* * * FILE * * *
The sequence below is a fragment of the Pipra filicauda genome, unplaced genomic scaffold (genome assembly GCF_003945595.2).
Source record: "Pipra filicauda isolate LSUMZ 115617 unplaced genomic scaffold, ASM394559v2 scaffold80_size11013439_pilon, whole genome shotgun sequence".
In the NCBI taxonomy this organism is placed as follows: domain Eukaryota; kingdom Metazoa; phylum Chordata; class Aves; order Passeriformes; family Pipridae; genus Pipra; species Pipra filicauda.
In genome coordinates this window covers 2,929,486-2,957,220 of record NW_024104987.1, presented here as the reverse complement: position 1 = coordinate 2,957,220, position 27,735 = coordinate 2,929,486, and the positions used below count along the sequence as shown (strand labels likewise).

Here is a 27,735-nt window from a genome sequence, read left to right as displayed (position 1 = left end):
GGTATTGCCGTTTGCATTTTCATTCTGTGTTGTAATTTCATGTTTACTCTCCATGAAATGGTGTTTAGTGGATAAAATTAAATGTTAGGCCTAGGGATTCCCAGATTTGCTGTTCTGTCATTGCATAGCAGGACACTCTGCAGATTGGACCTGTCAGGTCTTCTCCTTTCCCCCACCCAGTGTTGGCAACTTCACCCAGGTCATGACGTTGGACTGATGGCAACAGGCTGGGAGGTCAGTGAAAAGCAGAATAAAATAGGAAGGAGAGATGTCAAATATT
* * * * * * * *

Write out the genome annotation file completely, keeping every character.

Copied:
The sequence below is a fragment of the Pipra filicauda genome, unplaced genomic scaffold (genome assembly GCF_003945595.2).
Source record: "Pipra filicauda isolate LSUMZ 115617 unplaced genomic scaffold, ASM394559v2 scaffold80_size11013439_pilon, whole genome shotgun sequence".
In the NCBI taxonomy this organism is placed as follows: domain Eukaryota; kingdom Metazoa; phylum Chordata; class Aves; order Passeriformes; family Pipridae; genus Pipra; species Pipra filicauda.
In genome coordinates this window covers 2,929,486-2,957,220 of record NW_024104987.1, presented here as the reverse complement: position 1 = coordinate 2,957,220, position 27,735 = coordinate 2,929,486, and the positions used below count along the sequence as shown (strand labels likewise).

Here is a 27,735-nt window from a genome sequence, read left to right as displayed (position 1 = left end):
GGTATTGCCGTTTGCATTTTCATTCTGTGTTGTAATTTCATGTTTACTCTCCATGAAATGGTGTTTAGTGGATAAAATTAAATGTTAGGCCTAGGGATTCCCAGATTTGCTGTTCTGTCATTGCATAGCAGGACACTCTGCAGATTGGACCTGTCAGGTCTTCTCCTTTCCCCCACCCAGTGTTGGCAACTTCACCCAGGTCATGACGTTGGACTGATGGCAACAGGCTGGGAGGTCAGTGAAAAGCAGAATAAAATAGGAAGGAGAGATGTCAAATATT